South Beach- The Story Behind

South Beach

Although most visitors never differentiate between the two, Miami Beach and South Beach are not synonymous. South Beach is the lower third of Miami Beach, comprising the southernmost 2.5 square miles of Miami Beach.

South Beach is a sexy, overwrought city, with hundreds of dramatic hotels and party settings, a worthy backdrop to Art Basel and many more significant international events. Art Basel Miami Beach is the largest contemporary art fair in the U.S., drawing a record of 50,000 visitors.

South Beach (also known as SoBe, or simply The Beach, the area from 1st street to about 25th street) is one of the more popular areas of Miami Beach. Topless sunbathing by women is illegal, but is officially tolerated on South Beach. Before the TV show Miami Vice helped make the area popular, SoBe was under urban blight, with vacant buildings and a high crime rate. Today, it is considered one of the richest commercial areas on the beach, yet poverty and crime still remain in some places near the area.

South Beach is home to the New World Symphony, established in 1987 under the artistic direction of Michael Tilson Thomas. In January 2011, the New World Symphony made a highly publicized move into the New World Center building designed by Canadian American Pritzker Prize-winning architect Frank Gehry. Gehry is famous for his design of the Guggenheim Museum in Bilbao, Spain, and the Walt Disney Concert Hall in Los Angeles, California. The new Gehry building offers Live Wallcasts™, which allow visitors to experience select events throughout the season at the half-acre, outdoor Miami Beach SoundScape through the use of visual and audio technology on a 7,000-square-foot (650 m2) projection wall.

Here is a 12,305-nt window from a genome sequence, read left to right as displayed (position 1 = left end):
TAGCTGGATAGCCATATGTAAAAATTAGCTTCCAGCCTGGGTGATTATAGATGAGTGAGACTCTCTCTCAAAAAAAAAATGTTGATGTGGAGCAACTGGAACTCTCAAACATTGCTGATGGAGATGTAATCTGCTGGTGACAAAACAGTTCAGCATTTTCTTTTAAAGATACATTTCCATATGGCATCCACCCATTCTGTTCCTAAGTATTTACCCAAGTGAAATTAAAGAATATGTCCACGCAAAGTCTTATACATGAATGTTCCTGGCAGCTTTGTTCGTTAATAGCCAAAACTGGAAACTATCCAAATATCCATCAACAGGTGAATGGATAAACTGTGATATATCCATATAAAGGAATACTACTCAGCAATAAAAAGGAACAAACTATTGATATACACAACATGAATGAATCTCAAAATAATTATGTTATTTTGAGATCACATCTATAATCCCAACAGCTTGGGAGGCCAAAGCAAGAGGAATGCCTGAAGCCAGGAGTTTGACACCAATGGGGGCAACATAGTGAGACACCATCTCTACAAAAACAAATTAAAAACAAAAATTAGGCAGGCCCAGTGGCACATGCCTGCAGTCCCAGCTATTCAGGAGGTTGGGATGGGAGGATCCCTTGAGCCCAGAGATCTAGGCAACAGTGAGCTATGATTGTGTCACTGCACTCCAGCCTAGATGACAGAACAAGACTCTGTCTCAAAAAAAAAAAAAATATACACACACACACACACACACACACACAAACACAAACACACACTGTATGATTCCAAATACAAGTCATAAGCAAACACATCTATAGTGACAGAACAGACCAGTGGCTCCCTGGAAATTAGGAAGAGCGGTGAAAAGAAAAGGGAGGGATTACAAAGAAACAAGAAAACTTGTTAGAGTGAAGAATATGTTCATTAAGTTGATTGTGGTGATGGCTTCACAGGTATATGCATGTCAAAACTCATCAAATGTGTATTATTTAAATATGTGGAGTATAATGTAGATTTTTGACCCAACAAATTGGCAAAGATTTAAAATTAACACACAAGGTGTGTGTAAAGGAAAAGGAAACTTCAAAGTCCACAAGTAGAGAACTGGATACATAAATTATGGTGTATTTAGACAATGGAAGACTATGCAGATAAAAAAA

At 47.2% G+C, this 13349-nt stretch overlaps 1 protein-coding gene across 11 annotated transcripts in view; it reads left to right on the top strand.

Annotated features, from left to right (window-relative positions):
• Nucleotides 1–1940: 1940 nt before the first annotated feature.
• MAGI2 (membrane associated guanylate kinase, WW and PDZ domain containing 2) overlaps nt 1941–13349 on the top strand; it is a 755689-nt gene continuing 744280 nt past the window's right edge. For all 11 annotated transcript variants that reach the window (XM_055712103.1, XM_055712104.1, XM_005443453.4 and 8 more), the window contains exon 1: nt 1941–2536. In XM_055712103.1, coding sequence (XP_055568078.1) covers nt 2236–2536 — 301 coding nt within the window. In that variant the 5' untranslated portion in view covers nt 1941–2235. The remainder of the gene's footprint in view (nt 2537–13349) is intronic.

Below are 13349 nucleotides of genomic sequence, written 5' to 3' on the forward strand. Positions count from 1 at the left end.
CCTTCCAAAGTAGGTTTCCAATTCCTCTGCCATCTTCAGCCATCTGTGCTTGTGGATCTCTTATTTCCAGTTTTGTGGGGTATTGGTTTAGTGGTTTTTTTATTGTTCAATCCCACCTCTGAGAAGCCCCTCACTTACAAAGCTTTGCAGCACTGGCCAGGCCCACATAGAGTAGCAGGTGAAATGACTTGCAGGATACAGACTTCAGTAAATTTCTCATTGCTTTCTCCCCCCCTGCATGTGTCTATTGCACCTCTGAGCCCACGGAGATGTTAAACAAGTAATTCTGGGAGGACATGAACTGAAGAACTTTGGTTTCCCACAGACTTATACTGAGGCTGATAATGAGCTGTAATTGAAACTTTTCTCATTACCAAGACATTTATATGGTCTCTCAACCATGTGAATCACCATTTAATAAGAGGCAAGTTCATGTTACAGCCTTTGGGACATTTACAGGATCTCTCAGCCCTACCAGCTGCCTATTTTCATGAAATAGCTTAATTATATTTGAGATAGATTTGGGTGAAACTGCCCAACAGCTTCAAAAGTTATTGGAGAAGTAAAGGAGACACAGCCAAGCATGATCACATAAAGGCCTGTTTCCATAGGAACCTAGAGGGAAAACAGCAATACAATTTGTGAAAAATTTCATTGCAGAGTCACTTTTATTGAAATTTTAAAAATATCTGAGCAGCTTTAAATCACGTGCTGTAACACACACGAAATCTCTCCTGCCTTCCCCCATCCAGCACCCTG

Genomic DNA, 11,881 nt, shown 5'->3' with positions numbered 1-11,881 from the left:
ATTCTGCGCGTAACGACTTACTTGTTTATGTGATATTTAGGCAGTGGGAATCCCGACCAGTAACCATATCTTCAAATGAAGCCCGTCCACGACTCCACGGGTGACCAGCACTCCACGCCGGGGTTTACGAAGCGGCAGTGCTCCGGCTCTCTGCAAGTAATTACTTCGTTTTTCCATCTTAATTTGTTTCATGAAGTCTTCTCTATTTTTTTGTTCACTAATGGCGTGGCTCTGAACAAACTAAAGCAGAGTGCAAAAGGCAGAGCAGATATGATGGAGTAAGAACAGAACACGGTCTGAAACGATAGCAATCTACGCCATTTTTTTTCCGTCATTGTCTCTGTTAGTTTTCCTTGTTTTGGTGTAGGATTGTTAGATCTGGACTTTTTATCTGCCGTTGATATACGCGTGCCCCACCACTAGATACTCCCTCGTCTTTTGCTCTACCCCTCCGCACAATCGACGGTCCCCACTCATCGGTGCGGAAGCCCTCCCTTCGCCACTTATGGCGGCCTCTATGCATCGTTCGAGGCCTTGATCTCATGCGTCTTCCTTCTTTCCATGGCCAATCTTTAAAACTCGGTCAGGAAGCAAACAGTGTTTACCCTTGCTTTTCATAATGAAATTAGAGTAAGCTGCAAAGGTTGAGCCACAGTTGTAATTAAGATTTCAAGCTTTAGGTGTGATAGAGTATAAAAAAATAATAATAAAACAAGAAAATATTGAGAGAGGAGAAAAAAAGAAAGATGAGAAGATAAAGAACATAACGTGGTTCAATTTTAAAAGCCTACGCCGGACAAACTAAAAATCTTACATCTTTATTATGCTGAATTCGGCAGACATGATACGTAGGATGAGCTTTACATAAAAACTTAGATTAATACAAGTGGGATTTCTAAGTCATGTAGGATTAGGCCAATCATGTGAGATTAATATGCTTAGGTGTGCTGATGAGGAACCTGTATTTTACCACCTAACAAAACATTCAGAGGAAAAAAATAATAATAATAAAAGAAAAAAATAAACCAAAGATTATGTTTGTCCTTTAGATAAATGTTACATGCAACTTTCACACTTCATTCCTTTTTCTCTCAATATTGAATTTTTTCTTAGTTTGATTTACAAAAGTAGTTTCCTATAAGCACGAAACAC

Ocean Drive is one of the most picturesque streets on Miami Beach with numerous Art Deco hotels lining the west side of the street north from 5th Street to 14th Place.The whimsical, pastel-painted buildings today are gentle reminders of a reawakening city after the dismal Depression era.
But it’s a lot more than just color. If you look carefully, you will see the intricacies and impressive craftsmanship that went into each building back in Miami in the ’20s, ’30s, ’40s, and today, thanks to intensive restoration.

Lincoln Road, running east-west between 16th and 17th Streets, is a nationally known spot for outdoor dining, bicycling, rollerblading and shopping and features and galleries of well known designers, artists and photographers such as Romero Britto, Peter Lik, and Jonathan Adler. Lincoln Road Mall presents a world-class pedestrian shopping center full of renowned boutiques and inspired dining. The New World Symphony also calls the Lincoln Road area its home. The Fillmore theatre offers yet another show experience just down the street. Luxury hotels and resorts are also common place along the shorelines of Miami Beach. Some of these include the Fontainebleau, the Eden Roc, the W Hotel, the Gansevoort, as well as many others. A top-of-the-line convention center adds to the tourist appeal, bringing in tremendous shows and exhibits. Among these are the yacht and boat show, Art Basel, the auto show, the antique show, and many others.

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